We therefore need to count the number of matrices left fixed after each row swap individually and divide by $M!$ to get the number of orbits over row swapping. We can find the number of orbits with column swapping the same way, since row swapping and column swapping are indistinguishable for our purposes (though $M$ and $N$ may be different).

How do we combine these two groups? We can take the Cartesian product group of the two groups $S_M\times S_N$ giving us this new equation:

$$|X/G| = \frac{1}{M!N!}\sum_{\sigma \in S_M}\sum_{\tau \in S_N}|X^{(\sigma , \tau)}|$$

There are some things to point out in this new equation. $\sigma$ represents some given row operation and $\tau$ a column operation. Now, $|X^{(\sigma, \tau)}|$ is the number of matrices not changed after row swap $\sigma$ and column swap $\tau$. This gives us an equation where all we have to plug in is $S$, which gives us an answer.



Consider a $2\times 2$ matrix such that each entry can be either $0$ or $1$ $(S=2)$. Here are some such configurations: $$\begin{bmatrix}1 & 1 \\ 1 & 0\end{bmatrix}\ \begin{bmatrix}1 & 0 \\ 0 & 0\end{bmatrix}\ \begin{bmatrix}1 & 1 \\ 1 & 1\end{bmatrix}\ $$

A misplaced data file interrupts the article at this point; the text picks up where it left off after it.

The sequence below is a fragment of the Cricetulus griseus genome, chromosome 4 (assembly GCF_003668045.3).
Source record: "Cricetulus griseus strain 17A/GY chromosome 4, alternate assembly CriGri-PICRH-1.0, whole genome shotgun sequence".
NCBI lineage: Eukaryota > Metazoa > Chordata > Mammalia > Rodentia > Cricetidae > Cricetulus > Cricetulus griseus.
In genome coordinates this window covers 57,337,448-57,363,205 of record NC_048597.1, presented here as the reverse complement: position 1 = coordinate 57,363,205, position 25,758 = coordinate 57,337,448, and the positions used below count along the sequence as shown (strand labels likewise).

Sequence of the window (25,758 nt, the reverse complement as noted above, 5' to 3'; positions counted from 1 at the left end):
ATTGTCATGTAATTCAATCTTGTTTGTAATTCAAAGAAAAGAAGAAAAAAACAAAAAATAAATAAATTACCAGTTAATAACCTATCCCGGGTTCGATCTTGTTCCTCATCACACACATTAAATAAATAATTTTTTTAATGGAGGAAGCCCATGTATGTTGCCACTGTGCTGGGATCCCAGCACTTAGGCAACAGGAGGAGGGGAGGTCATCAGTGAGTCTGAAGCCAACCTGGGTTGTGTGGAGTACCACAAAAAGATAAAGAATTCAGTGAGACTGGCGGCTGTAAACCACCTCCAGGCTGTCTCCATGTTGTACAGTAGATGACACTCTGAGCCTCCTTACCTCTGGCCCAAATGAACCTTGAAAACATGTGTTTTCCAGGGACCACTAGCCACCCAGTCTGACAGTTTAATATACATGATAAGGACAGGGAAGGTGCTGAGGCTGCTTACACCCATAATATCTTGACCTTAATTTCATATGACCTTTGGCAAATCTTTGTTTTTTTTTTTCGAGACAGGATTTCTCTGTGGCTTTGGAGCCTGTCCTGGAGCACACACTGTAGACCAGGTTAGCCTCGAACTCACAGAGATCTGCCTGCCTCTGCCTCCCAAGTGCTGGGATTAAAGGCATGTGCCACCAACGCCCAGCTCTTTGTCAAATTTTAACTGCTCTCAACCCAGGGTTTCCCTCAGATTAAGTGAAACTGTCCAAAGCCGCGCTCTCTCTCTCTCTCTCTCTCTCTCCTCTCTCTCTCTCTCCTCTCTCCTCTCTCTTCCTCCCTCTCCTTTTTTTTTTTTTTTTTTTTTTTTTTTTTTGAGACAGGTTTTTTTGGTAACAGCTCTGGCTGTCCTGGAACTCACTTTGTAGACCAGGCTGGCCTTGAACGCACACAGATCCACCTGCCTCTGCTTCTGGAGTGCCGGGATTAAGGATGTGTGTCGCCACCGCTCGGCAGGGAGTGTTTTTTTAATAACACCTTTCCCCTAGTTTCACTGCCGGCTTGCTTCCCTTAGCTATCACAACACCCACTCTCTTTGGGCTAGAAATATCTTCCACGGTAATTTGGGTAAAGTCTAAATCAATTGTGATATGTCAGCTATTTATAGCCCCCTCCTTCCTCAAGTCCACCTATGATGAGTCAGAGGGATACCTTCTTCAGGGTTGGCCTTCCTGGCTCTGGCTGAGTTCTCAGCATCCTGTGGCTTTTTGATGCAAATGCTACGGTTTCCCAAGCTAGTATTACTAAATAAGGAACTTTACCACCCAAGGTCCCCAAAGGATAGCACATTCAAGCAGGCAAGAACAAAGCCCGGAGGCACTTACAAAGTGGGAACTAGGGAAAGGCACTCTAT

If we take a look at the configuration with a single $1$ in the top left corner, we see we can swap the rows and columns to form the following equivalent matrices under the group we defined earlier:

$$\begin{bmatrix}1 & 0 \\ 0 & 0\end{bmatrix}\ \begin{bmatrix}0 & 1 \\ 0 & 0\end{bmatrix}\ \begin{bmatrix}0 & 0 \\ 1 & 0\end{bmatrix}\ \begin{bmatrix}0 & 0 \\ 0 & 1\end{bmatrix}\ $$

In our problem, we consider all of these to be part of the same group. This means they only count for one equivalence class. Here is a list of one matrix from each of the total equivalence groups for the given parameters:

$$\begin{bmatrix}0 & 0\\ 0 & 0\end{bmatrix}\ \begin{bmatrix}1 & 0 \\ 0 & 0\end{bmatrix}\ \begin{bmatrix}1 & 1 \\ 0 & 0\end{bmatrix}\ \begin{bmatrix}1 & 0 \\ 0 & 1\end{bmatrix}\ \begin{bmatrix}1 & 0 \\ 1 & 0\end{bmatrix}\ \begin{bmatrix}1 & 1 \\ 1 & 0\end{bmatrix}\ \begin{bmatrix}1 & 1 \\ 1 & 1\end{bmatrix}\ $$

There are 7 in total. When I say “a list of one matrix”, I mean we could have used any matrix from the same equivalence group to represent the group as a whole. Therefore, this list is valid, but we could have used $\begin{bmatrix}0 & 1 \\ 0 & 0\end{bmatrix}$ instead of $\begin{bmatrix}1 & 0 \\ 0 & 0\end{bmatrix}$ just as well.


Let’s use the same $2\times 2$ matrix, this time applying Burnside’s lemma to get a general solution that could be applying to more columns/rows/states.

We can already fill out $M!$ and $N!$, giving us this equation:

$$|X/G| = \frac{1}{4}\sum_{\sigma \in S_M}\sum_{\tau \in S_N}|X^{(\sigma , \tau)}|$$

Now we need to iterate through all the possible row-column swap permutations. We’ll define $\sigma_0$ as the row operation of swapping nothing and $\sigma_1$ as the row operation of swapping the (only) 2 rows. Symmetrically, we’ll define the same for columns for $\tau_0$ and $\tau_1$. Now we count: